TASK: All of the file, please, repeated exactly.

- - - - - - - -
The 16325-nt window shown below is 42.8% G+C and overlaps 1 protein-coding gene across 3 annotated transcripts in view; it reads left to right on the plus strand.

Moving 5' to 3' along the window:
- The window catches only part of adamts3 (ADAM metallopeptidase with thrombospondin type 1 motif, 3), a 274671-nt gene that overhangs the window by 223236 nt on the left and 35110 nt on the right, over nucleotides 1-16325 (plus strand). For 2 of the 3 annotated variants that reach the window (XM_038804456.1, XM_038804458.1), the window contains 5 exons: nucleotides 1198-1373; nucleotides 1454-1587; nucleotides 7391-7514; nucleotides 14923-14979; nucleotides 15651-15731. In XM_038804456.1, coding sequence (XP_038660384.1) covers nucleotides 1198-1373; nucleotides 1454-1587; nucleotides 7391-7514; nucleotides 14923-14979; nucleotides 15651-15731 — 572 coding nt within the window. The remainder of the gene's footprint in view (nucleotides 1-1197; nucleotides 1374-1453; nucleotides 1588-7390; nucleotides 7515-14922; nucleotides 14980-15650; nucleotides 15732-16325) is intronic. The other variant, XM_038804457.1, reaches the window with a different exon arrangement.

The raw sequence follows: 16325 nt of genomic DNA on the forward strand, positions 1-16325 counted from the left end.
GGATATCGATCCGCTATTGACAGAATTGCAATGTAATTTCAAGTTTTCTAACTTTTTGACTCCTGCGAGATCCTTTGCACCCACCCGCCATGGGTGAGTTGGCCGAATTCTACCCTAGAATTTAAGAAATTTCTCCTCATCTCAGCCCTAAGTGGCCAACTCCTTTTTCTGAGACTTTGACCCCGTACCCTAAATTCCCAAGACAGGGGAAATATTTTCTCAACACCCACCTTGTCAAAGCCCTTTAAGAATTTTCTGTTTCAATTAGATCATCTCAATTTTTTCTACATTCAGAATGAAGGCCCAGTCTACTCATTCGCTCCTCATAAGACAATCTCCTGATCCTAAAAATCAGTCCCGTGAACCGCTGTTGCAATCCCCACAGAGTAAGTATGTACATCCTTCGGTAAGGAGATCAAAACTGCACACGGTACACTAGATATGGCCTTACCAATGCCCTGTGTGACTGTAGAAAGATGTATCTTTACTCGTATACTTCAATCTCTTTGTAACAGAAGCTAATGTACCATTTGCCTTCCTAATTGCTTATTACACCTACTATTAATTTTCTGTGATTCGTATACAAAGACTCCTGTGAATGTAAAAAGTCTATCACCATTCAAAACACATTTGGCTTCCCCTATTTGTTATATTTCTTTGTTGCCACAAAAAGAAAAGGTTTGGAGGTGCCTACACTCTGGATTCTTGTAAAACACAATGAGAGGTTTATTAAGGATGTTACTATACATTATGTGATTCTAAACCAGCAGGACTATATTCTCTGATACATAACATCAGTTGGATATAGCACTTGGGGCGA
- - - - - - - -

The 16325-nt window shown below is 42.8% G+C and overlaps 1 protein-coding gene across 3 annotated transcripts in view; it reads left to right on the plus strand.

Moving 5' to 3' along the window:
- The window catches only part of adamts3 (ADAM metallopeptidase with thrombospondin type 1 motif, 3), a 274671-nt gene that overhangs the window by 223236 nt on the left and 35110 nt on the right, over nucleotides 1-16325 (plus strand). For 2 of the 3 annotated variants that reach the window (XM_038804456.1, XM_038804458.1), the window contains 5 exons: nucleotides 1198-1373; nucleotides 1454-1587; nucleotides 7391-7514; nucleotides 14923-14979; nucleotides 15651-15731. In XM_038804456.1, coding sequence (XP_038660384.1) covers nucleotides 1198-1373; nucleotides 1454-1587; nucleotides 7391-7514; nucleotides 14923-14979; nucleotides 15651-15731 — 572 coding nt within the window. The remainder of the gene's footprint in view (nucleotides 1-1197; nucleotides 1374-1453; nucleotides 1588-7390; nucleotides 7515-14922; nucleotides 14980-15650; nucleotides 15732-16325) is intronic. The other variant, XM_038804457.1, reaches the window with a different exon arrangement.

The raw sequence follows: 16325 nt of genomic DNA on the forward strand, positions 1-16325 counted from the left end.
GGATATCGATCCGCTATTGACAGAATTGCAATGTAATTTCAAGTTTTCTAACTTTTTGACTCCTGCGAGATCCTTTGCACCCACCCGCCATGGGTGAGTTGGCCGAATTCTACCCTAGAATTTAAGAAATTTCTCCTCATCTCAGCCCTAAGTGGCCAACTCCTTTTTCTGAGACTTTGACCCCGTACCCTAAATTCCCAAGACAGGGGAAATATTTTCTCAACACCCACCTTGTCAAAGCCCTTTAAGAATTTTCTGTTTCAATTAGATCATCTCAATTTTTTCTACATTCAGAATGAAGGCCCAGTCTACTCATTCGCTCCTCATAAGACAATCTCCTGATCCTAAAAATCAGTCCCGTGAACCGCTGTTGCAATCCCCACAGAGTAAGTATGTACATCCTTCGGTAAGGAGATCAAAACTGCACACGGTACACTAGATATGGCCTTACCAATGCCCTGTGTGACTGTAGAAAGATGTATCTTTACTCGTATACTTCAATCTCTTTGTAACAGAAGCTAATGTACCATTTGCCTTCCTAATTGCTTATTACACCTACTATTAATTTTCTGTGATTCGTATACAAAGACTCCTGTGAATGTAAAAAGTCTATCACCATTCAAAACACATTTGGCTTCCCCTATTTGTTATATTTCTTTGTTGCCACAAAAAGAAAAGGTTTGGAGGTGCCTACACTCTGGATTCTTGTAAAACACAATGAGAGGTTTATTAAGGATGTTACTATACATTATGTGATTCTAAACCAGCAGGACTATATTCTCTGATACATAACATCAGTTGGATATAGCACTTGGGGCGA